The End of the Beginning
After an hour, there was movement in the group near the roadblock. There was no announcement – but drivers started heading back to their cars. The boulders got rolled and we started on our way again. I had caught a mild case of Stockholm Syndrome. Thanks for releasing us, I thought without sarcasm. I almost waved goodbye as we drove past our captors.
Back on the open road and happy to be moving again, I rationalized: we only lost an hour, and we did get some local flavor, so all in all, it wasn’t so bad.
My optimistic naivete was soon to die a painful death.
Take it from the Top, but this Time, Bigger
Five miles later we came to a town and traffic slowed. I still thought everything was fine; it was just like other villages we had passed through. ramshackle markets lined the roadside and stray dogs ran in front of the car.
But the traffic got slower and slower until it finally stopped. This time we had a pretty good idea what was going on. Like everyone else, we pulled over to the side of the road and parked.
Our first roadblock had been, if not in the middle of nowhere, in the suburbs of nowhere. This place, Las Pozas, was a bustling small town. There were lots of trapped vehicles here, most of them trucks.
The town consisted mostly of a single road, the highway, which was lined on one side with market stalls, and on the other with weeds and pigs eating garbage. I concluded quickly that those pigs were not going to go hungry anytime soon – there was garbage everywhere.
A family whose constituents were similar in age to ours was in a moving truck in front of us. My wife talked to that wife and verified that we were at another roadblock. Knowing definitively that we were captives, instead of just suspecting, was slightly more comforting.
Our neighbors had been stuck there since 4am. Their plan had been to make it to Guatemala City, another 300 miles away, by the afternoon. That was no longer in the cards for them. Just like everyone else who was waiting, they were resigned to the situation and showed little sign of annoyance. They repeated to us the rumor that we would get to leave at 5pm. It was 10am. Both my wife and I remained calm, but we knew that keeping the children in good spirits in this ridiculous situation for an entire day was to be a monumental task.
I set out on another reconnaissance mission. It was a quarter-mile to the front. The same beach ball-sized boulders blocked the road as at the last stop.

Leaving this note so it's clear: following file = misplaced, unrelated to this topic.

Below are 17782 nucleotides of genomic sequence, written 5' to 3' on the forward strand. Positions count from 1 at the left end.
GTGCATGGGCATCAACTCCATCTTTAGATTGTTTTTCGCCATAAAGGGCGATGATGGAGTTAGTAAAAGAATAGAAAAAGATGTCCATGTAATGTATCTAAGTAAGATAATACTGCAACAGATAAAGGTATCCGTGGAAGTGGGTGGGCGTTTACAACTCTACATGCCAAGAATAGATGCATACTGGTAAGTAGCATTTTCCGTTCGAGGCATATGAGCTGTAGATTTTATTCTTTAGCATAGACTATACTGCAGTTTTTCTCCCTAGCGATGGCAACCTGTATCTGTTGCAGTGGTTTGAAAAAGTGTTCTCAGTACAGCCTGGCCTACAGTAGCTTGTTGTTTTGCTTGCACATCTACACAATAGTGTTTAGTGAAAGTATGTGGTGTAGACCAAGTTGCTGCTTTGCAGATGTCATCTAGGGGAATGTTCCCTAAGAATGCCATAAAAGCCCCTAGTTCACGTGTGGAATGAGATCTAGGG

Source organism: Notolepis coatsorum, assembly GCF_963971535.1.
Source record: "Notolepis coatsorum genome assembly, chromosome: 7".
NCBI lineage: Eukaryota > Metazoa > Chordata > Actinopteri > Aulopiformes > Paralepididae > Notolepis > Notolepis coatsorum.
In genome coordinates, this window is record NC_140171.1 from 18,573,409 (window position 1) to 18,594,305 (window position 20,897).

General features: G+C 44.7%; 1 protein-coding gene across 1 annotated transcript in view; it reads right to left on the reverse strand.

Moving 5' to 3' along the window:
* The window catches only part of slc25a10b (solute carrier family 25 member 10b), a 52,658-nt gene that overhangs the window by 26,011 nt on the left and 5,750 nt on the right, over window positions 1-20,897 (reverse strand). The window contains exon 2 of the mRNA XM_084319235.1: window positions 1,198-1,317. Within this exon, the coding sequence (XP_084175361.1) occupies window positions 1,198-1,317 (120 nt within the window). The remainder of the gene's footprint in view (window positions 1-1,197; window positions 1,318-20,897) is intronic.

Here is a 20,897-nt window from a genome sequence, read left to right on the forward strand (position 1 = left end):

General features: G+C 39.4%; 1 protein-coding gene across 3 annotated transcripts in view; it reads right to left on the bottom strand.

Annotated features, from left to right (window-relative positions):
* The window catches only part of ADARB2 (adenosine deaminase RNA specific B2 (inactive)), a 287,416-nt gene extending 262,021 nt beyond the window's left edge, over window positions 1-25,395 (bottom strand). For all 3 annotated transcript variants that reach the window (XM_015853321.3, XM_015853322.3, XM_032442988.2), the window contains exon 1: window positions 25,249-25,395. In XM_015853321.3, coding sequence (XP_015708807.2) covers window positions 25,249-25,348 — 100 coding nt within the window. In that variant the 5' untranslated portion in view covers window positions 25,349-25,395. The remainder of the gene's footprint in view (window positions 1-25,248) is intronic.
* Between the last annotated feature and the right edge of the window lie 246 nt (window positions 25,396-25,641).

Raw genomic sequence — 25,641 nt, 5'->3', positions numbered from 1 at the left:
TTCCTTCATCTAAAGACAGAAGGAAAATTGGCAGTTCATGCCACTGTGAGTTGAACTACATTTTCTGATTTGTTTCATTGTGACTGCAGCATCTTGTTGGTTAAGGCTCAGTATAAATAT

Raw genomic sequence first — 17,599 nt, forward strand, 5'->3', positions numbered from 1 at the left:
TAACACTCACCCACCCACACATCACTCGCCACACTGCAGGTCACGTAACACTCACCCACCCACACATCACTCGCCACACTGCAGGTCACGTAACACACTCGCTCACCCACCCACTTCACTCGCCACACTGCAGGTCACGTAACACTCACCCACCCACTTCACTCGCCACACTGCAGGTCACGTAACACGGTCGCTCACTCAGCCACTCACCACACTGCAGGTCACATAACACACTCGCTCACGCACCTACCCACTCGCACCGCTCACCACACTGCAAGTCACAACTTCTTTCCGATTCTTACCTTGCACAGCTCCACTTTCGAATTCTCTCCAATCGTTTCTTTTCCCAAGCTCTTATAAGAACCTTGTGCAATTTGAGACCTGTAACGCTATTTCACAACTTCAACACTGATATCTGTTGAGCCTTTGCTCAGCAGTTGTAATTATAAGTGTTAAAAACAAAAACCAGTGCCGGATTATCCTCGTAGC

In a clearing to the side of the road was a flat-bed truck with an old P.A. system mounted on the back. Standing next to it with a microphone was a speaker doing his best Che Guevara imitation. He had a crowd of several hundred people listening to him intently.
The size of the crowd was not necessarily indicative of the quality of his speech. Over the course of the day it seemed that any public conversation attracted an audience. I had watched it happen when my wife was talking to the village elder at stop #1 – by the time their discussion ended they were surrounded by almost the entire population of the roadblock. Any time someone said something audible to the wider world a crowd, hardly perceptibly, would gather around and pay studious attention, with their heads following the conversation back and forth like it was a tennis match.
I listened to the speech for a minute or two, understanding nothing, took a couple pictures while pretending to talk on the phone, and left.
All day long a steady stream of people were walking up and down the street. Amongst the captives, we were the only non-Guatemalans. As I walked, people stared at me until I caught their eye, at which point they looked away. But if I smiled and greeted them in Spanish, they did the same in return. With almost no exceptions, everyone was happy, and even eager, to talk. I am still not sure if it’s because of the general friendliness that all Guatemalans seem to possess, or because everyone was bored out of their minds, but if you want to practice your Spanish, a wildcat roadblock in rural Guatemala is a great place to do it.
Las Pozas looked to have a mostly indigenous population. As I had read was customary in such towns, all of the women wore long skirts with colorful and elaborately embroidered blouses. They were beautiful to look at, and created a spectacular juxtaposition to the piles of garbage on the roadside, framed in the background by men urinating in the bushes.
The bush-toilets were unpleasant, to put it mildly. The road had a gravel and grass shoulder, just beyond which was the drainage ditch where the trash had accumulated. The men would cross the garbage line, then use the first vertical object they came to as a urinal.
I hated taking the kids out for a break – I had to assume that any real estate beyond the moat of garbage had already served as someone else’s receptacle. Exacerbating the problem was that our two younger children did not yet have a healthy fear of infectious disease – they still wanted to touch anything and everything. Trying to get at the problem from the other end, I became reluctant to let the kids eat or drink, though my wife castigated me for it (“you prefer to leave them hungry and dehydrated?”).
We kept the kids entertained by reading books and going for short walks over and over. We had been putting off going to lunch because it was something to look forward to – once we did it, we had nothing else. At 2pm we finally set off to find something to eat besides the granola bars we had brought with us.
We found a quiet stall and ordered our french fries – hold the crispy outer shell. It was a brief, welcome reprieve. With almost an hour killed, we headed back to the car.
Into Each Episode of Civil Unrest Some Rain Must Fall
As the afternoon rolled on, the atmosphere had been subtly changing. The politeness was wearing thin. At first I noticed the whispering. Later, the whispering morphed into giggling, and finally, dispensing with any veneer, laughing and pointing.